Dark Ages

Less than ten years ago, the world awaited the promise of the millenium with hope and optimism. Less than ten years into the new millenium, one might argue that hope and optimism have been forced to yield to the emerging influence of dogma, intolerance and intransigence.

Yesterday's news provides an important example. Many of those opposed to embryonic stem cell research argue that there is little scientific evidence to suggest that the efforts will result in any tangible treatment methods. Despite those objections and despite the refusal of the Bush administration to provide government funding for this type of research, progress is being made. On Monday, Reuters reported on the latest advances.

WASHINGTON (Reuters) - Stem cells made from human embryos can home in on damaged eyes, hearts and arteries of mice and rats, and appear to start repairs, a U.S. company said on Monday.

Massachusetts-based Advanced Cell Technology said it had devised a straightforward way to make blood vessel precursor cells out of the stem cells and plans to test them in humans.

"We figured out how to produce literally billions of so-called 'hemangioblasts' -- the mythical cell in the embryo that gives rise to our entire blood and immune system as well as to the blood vessels in our body," Dr. Robert Lanza, vice president of research and scientific development at ACT, said in an e-mail.

"We've also tested these cells in animals for the first time, and it turns out that they have incredible reparative potential."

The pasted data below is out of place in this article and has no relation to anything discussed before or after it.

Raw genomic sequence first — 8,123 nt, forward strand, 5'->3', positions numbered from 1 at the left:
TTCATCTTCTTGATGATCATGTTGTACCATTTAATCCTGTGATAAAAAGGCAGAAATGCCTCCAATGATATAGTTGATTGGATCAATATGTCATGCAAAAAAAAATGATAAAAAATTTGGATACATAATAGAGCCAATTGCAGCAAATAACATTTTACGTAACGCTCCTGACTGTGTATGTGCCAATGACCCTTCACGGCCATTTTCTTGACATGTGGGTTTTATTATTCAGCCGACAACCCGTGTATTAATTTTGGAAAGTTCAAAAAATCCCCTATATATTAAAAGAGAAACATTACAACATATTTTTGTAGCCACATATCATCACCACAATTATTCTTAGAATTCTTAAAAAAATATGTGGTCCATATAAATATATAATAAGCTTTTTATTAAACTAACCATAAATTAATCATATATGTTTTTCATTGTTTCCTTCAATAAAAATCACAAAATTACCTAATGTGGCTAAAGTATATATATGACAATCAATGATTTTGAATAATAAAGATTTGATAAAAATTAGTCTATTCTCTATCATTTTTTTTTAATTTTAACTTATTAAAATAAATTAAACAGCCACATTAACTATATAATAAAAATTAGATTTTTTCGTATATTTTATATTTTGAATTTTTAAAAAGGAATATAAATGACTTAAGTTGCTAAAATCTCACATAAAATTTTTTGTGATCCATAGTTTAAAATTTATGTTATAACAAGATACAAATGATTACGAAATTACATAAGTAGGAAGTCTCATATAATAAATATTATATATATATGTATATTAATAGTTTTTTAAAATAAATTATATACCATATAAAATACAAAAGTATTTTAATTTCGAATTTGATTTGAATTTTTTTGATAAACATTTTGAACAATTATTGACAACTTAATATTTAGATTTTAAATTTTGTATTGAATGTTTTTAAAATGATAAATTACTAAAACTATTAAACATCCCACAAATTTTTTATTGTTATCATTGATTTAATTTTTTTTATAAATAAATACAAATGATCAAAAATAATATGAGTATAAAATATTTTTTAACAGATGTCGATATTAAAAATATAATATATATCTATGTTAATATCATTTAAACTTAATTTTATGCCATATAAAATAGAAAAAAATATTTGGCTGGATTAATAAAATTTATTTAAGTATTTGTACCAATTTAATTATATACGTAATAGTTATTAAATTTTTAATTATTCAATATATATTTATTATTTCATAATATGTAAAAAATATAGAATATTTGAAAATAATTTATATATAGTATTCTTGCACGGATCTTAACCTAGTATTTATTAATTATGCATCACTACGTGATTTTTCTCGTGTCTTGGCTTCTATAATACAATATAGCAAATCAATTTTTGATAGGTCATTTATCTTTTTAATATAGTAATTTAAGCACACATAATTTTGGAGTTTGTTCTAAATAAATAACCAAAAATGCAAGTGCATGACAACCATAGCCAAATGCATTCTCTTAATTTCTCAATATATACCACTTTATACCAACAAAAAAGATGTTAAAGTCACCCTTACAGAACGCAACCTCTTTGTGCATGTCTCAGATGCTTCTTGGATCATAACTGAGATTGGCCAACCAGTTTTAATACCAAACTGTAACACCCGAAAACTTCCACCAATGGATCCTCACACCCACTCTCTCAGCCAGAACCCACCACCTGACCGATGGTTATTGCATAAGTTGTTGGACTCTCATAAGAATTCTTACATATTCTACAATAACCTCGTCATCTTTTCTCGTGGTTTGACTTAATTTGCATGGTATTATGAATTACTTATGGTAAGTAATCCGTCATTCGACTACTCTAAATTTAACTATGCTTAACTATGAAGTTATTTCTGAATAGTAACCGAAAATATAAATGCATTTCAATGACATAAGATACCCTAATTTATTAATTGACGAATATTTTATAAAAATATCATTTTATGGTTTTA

"When injected into the bloodstream, they homed to the other side of the body and repaired damaged vasculature within 24 to 48 hours," Lanza said.

"For example, we injected the cells into mice with damaged retinas due to diabetes or other eye injury. The cells (labeled green) migrated to the injured eye, and incorporated and lit-up the entire damaged vasculature. The cells are really smart, and amazingly, knew not to do anything in uninjured eyes."

"The cells also showed remarkable reparative capacity in animals with heart attacks and ischemic (blocked by a blood clot) limbs. The cells reduce the mortality rate by 50 percent after a massive heart attack," Lanza said.

To be clear, the research is preliminary and while results in animal models are encouraging, such outcomes do not always translate into successful human treatments. Nonetheless, this encouraging information is another example of the potential that could be exploited if the government would add to the private funding in order to help those in need and those who don't have an unlimited amount of time to wait for necessary treatment advances.

It seems to me that history is filled with similar examples of resistance to scientific progress...resistance that is frequently driven by religious organizations and their rigid doctrines. With the Bush administration, we have seen government align with religious institutions in resisting scientific data with regards to combating HIV and abortion as they jointly promote abstinence over condoms and contraception. Further, this administration also resists the science that they fear may undermine their critical alliances with certain powerful industries…industries that may well be contributing to global warming and a growing reliance on fossil fuels.

In retrospect, history may well record this current marriage of religion, government, and commerce as one of the most inhibiting and ill-begotten to have ever emerged. Perhaps posterity will conclude that those of us who led at the dawn of the twenty first century we're no more evolved than the three Republican presidential candidates who recently rejected the scientific concept of evolution. Nothing like giving the dark ages a run for its money, eh?

Image courtesy of The Madison Avenue Journal

Daniel DiRito | May 8, 2007 | 9:29 AM | link | Comments (0)